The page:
Until this trip we had never tasted Durian before. Its reputation as a horrendously stinky yet somehow delectable fruit, along with its spiky appearance, intrigued us. I mean, Durians are banned on the subway in Singapore, how could we not be intrigued?
Our first real experience with a Durian was at a hawker market in Singapore’s Chinatown. The whole bottom floor of the hawker market was dedicated to produce. At one stall there was a woman carefully cutting and slicing bits of a Durian, with its signature spiky skin and yellow fruit. Curiously, there was no smell as we approached. We steeled ourselves and bought a small section of Durian for a few cents. The flavor itself was nutty, creamy and papaya-like (almost). We were surprised to say we pretty much liked Durian!
Our second experience with a Durian was in Malaysia – we were at a big glossy mall in Kuala Lumpur and Durian gelato was for sale at a stand. However, we did not have the same experience as in Singapore – and this second Durian product had a knock-out aftertaste and a garlicky flavor. So our experience with the Durian was mixed, don’t know if we’ll be up for a third round – maybe the next time we are in SE Asia.
434 W. Diversey Pkwy
Chicago, IL 60614
Miss Asia is a new North Side restaurant with some broad culinary ambitions – to cover nearly every country in Asia. Though the focus is on Thai food, Miss Asia boasts dishes from Malaysia, the Philippines, Korea, Japan, Laos, Vietnam, India, Indonesia, Cambodia, Singapore, Nepal, China, and Mongolia. Undeterred by Anthony Bourdain’s comment that “Asia is a big place, how are they going to do the whole thing?” (said on last season’s Top Chef) we decided that we were going to try some dishes off the non-Thai section. The size of the menu was daunting in itself, but all of the prices were very reasonable.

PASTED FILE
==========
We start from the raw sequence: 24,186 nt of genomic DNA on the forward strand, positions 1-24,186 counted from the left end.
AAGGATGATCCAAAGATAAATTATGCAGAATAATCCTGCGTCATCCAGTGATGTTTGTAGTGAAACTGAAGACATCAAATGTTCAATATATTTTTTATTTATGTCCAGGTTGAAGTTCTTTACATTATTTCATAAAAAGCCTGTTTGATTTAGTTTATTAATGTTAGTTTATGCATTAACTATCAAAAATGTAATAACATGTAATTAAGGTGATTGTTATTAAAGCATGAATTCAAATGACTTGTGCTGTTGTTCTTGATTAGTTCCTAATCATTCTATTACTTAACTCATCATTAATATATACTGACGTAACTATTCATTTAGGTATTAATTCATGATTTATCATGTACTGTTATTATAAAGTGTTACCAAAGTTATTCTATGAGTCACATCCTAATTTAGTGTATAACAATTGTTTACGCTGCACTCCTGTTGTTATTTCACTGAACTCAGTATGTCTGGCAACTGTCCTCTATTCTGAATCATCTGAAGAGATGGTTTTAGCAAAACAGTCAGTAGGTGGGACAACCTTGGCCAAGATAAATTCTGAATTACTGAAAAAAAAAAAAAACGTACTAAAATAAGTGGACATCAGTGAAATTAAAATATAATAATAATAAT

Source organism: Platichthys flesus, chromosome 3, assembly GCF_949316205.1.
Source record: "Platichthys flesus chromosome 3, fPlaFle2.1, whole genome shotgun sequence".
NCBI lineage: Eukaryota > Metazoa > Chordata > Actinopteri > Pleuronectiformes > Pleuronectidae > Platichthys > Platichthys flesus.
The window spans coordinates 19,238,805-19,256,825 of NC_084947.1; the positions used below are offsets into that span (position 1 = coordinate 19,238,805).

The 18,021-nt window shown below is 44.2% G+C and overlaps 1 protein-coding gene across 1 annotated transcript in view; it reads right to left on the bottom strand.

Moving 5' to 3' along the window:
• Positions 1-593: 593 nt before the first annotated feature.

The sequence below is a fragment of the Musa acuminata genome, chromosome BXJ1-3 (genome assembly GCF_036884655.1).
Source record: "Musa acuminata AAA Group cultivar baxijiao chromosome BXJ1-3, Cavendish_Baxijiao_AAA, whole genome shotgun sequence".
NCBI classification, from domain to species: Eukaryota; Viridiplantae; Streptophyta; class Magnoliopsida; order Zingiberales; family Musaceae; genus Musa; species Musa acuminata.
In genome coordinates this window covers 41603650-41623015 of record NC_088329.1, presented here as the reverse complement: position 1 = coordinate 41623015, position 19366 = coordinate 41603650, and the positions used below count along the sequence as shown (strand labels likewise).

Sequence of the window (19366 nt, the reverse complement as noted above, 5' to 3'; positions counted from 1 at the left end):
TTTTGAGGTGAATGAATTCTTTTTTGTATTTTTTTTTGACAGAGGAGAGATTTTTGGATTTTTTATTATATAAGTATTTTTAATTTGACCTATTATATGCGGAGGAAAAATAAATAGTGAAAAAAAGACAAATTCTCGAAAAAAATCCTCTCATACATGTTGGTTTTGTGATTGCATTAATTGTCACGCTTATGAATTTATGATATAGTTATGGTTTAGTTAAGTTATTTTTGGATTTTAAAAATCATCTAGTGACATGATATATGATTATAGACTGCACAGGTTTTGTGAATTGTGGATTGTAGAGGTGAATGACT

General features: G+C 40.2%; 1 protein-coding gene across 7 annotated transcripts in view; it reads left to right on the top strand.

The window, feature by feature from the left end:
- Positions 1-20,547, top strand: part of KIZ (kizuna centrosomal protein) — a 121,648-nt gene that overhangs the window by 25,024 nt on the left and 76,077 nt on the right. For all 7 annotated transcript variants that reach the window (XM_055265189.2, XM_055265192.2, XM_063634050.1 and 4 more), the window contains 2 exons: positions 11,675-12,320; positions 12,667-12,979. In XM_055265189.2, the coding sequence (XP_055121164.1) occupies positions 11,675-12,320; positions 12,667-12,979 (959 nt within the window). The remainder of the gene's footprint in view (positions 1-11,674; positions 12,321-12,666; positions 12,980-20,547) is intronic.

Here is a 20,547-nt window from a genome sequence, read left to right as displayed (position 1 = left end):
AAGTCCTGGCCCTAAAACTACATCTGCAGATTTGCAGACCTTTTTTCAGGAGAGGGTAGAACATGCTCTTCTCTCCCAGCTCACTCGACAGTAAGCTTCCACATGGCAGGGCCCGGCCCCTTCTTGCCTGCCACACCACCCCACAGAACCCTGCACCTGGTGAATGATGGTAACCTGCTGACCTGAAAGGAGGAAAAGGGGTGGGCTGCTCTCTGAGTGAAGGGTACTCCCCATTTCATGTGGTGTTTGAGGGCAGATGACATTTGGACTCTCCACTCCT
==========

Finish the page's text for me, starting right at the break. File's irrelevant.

Anne ordered the Teriyaki Chicken off of the Japanese portion of the menu. The Teriyaki chicken ($9.95) was served on a bed of rice and veggies and was not too sweet (a good thing). I opted for the Indonesian Opor curry ($9.95). The curry itself was coconut milk-based and mild and was fragrant with lemongrass and cilantro. We were both pleased with our dishes. There is a lot of value for the price, as most dishes are under 10 or 11 dollars. Maybe we’ll be back to try some of the Thai dishes that are the restaurant’s specialty.
The place was trendy, and fancier than your typical corner Thai takeout, with bright orange walls, tables with linens and Buddha statues and wall hangings. However, when we arrived at 7, nearly the whole place was empty. However, it was the middle of a rainstorm, so that might have not been helping. Hopefully, they will be able to attract a steady clientele. Sadly, though, I don’t think I can count this restaurant on our official ETW map. Otherwise, most of Asia would be gone in one fell swoop!